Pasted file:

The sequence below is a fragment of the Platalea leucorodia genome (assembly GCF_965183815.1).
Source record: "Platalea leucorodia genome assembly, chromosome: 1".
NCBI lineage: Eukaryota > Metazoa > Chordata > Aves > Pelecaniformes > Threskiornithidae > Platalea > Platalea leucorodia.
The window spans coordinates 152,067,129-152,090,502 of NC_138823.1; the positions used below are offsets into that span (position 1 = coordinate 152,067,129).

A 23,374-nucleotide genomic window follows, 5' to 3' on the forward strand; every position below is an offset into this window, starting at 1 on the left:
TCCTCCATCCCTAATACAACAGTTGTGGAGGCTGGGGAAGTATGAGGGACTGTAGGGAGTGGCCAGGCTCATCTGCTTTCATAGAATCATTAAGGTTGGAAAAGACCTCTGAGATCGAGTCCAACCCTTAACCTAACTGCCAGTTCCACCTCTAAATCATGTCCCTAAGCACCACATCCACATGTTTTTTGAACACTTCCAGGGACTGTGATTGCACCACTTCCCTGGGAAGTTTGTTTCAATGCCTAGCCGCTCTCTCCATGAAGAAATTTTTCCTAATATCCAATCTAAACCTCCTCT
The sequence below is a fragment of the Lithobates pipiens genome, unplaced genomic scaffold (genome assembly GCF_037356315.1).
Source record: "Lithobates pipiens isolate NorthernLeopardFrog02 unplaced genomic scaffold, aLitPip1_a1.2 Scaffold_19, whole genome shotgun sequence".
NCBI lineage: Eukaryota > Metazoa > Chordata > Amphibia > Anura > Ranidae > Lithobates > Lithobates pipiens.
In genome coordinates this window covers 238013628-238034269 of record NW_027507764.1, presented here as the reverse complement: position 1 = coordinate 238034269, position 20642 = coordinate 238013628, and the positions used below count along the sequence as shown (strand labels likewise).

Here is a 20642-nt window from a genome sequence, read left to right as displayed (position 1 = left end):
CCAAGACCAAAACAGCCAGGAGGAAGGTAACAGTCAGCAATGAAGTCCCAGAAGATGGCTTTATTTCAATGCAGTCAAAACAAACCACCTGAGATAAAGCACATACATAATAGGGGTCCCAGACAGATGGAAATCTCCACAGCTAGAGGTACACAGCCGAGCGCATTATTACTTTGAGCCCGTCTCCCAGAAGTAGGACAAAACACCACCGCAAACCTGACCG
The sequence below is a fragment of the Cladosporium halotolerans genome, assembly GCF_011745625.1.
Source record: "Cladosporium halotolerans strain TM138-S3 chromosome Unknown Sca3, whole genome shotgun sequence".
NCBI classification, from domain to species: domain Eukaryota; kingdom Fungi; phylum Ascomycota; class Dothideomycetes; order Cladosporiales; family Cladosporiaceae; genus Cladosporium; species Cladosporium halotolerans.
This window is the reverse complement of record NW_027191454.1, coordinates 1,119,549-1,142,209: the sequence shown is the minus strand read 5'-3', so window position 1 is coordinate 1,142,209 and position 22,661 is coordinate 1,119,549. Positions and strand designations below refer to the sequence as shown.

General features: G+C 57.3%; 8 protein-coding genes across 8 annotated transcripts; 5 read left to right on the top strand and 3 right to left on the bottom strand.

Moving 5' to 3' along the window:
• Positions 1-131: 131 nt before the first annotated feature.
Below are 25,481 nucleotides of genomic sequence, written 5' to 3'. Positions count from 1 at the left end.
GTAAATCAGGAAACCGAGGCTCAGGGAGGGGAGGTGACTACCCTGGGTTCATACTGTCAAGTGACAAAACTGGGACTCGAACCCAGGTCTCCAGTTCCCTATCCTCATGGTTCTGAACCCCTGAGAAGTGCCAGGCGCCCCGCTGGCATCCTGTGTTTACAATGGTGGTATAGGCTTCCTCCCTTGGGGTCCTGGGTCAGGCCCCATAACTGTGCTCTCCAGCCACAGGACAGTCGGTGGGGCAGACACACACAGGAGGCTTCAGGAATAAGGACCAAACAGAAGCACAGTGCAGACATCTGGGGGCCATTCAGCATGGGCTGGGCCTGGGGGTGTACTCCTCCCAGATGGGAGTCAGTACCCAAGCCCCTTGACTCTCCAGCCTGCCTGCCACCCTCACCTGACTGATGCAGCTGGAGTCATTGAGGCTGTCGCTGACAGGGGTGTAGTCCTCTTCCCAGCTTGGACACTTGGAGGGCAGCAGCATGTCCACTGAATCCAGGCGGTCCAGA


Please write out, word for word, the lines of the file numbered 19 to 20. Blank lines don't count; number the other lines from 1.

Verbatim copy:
• Positions 1-131: 131 nt before the first annotated feature.
Below are 25,481 nucleotides of genomic sequence, written 5' to 3'. Positions count from 1 at the left end.